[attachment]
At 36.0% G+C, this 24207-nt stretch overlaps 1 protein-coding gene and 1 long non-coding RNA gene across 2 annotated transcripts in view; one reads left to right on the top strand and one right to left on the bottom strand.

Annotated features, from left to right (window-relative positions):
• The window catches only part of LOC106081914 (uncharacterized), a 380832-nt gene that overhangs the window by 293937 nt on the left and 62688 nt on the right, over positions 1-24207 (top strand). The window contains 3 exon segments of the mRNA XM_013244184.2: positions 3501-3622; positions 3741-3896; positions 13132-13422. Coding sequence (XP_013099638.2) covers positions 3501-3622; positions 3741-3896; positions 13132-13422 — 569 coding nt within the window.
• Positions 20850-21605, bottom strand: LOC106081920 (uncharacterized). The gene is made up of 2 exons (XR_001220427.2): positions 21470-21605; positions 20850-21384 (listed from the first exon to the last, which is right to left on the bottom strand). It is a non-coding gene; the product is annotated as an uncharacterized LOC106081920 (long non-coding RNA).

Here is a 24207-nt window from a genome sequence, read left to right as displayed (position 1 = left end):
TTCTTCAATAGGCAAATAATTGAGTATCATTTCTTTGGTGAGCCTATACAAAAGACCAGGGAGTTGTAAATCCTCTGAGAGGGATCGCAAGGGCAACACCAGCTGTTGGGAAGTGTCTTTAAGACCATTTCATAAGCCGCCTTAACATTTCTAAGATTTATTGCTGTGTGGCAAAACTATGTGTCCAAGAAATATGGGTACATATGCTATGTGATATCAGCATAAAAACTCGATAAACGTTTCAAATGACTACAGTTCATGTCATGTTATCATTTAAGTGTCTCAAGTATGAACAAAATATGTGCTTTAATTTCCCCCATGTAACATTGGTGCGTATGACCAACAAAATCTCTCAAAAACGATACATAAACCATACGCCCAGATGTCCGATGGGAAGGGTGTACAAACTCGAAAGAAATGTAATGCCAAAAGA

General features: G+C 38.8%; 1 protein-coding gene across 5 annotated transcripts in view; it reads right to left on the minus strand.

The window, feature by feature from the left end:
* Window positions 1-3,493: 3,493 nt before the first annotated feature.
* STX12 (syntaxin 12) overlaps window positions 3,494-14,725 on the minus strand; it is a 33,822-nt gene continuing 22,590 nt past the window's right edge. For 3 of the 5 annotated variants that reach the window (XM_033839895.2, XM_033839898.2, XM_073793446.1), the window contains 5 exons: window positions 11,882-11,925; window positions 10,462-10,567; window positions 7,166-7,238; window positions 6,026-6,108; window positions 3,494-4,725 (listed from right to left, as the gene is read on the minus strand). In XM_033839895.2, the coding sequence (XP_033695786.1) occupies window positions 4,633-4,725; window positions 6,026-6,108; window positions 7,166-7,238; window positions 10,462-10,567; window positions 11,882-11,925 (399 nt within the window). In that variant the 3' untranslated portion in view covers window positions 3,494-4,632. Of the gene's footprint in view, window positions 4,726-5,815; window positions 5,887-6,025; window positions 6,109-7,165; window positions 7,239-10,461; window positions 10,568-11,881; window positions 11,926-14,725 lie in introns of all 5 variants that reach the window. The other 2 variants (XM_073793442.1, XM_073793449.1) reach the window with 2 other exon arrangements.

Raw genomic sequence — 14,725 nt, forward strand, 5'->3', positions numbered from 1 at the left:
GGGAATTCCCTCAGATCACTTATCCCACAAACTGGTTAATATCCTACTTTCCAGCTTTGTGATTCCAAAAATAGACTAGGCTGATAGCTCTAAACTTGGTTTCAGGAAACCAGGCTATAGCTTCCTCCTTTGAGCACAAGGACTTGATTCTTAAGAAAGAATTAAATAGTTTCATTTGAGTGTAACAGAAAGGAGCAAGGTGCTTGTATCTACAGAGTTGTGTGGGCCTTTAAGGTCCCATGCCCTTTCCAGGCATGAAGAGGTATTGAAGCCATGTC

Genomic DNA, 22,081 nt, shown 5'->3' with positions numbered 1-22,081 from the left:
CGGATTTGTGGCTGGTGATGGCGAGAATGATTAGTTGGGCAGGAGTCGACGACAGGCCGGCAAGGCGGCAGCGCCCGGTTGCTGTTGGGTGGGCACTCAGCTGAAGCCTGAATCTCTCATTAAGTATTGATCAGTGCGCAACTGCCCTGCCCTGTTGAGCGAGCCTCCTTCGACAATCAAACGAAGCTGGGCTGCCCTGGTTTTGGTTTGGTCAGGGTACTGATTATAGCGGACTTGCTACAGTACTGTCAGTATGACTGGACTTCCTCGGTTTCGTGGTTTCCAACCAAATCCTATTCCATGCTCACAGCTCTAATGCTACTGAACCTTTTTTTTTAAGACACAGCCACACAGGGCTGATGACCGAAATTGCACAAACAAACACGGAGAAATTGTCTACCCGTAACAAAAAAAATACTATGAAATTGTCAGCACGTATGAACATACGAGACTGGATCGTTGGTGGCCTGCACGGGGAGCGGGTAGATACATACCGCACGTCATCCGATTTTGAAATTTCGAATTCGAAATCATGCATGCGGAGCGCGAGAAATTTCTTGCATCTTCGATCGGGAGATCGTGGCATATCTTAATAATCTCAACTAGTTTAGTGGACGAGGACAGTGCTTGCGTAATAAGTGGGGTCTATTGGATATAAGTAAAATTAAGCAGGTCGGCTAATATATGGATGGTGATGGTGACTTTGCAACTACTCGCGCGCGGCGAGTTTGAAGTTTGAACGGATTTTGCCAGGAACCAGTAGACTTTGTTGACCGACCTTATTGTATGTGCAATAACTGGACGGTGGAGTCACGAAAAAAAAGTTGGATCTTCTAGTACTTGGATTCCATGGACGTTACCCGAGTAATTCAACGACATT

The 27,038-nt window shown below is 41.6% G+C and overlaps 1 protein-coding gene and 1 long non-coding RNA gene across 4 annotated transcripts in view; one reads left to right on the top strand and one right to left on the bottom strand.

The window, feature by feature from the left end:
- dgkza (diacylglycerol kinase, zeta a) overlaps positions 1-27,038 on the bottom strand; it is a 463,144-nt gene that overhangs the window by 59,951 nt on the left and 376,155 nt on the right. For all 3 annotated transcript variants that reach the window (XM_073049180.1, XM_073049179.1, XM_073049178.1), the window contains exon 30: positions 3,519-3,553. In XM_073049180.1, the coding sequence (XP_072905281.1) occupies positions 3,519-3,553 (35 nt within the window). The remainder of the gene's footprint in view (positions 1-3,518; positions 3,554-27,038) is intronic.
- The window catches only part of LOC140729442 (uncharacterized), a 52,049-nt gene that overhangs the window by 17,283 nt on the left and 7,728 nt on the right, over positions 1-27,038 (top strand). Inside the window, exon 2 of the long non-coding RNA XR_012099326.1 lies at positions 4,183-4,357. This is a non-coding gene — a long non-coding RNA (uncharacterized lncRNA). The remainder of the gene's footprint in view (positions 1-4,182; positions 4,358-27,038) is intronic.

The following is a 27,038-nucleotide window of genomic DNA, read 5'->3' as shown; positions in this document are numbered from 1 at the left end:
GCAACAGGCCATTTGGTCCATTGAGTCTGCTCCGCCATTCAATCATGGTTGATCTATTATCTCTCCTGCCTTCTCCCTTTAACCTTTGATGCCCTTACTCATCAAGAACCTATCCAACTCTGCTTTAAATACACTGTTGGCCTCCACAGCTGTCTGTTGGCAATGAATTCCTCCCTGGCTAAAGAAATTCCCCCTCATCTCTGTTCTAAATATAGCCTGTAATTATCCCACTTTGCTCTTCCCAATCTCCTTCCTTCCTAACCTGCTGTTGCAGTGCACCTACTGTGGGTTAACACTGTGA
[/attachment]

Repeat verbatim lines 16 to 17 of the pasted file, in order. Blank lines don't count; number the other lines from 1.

The window, feature by feature from the left end:
- dgkza (diacylglycerol kinase, zeta a) overlaps positions 1-27,038 on the bottom strand; it is a 463,144-nt gene that overhangs the window by 59,951 nt on the left and 376,155 nt on the right. For all 3 annotated transcript variants that reach the window (XM_073049180.1, XM_073049179.1, XM_073049178.1), the window contains exon 30: positions 3,519-3,553. In XM_073049180.1, the coding sequence (XP_072905281.1) occupies positions 3,519-3,553 (35 nt within the window). The remainder of the gene's footprint in view (positions 1-3,518; positions 3,554-27,038) is intronic.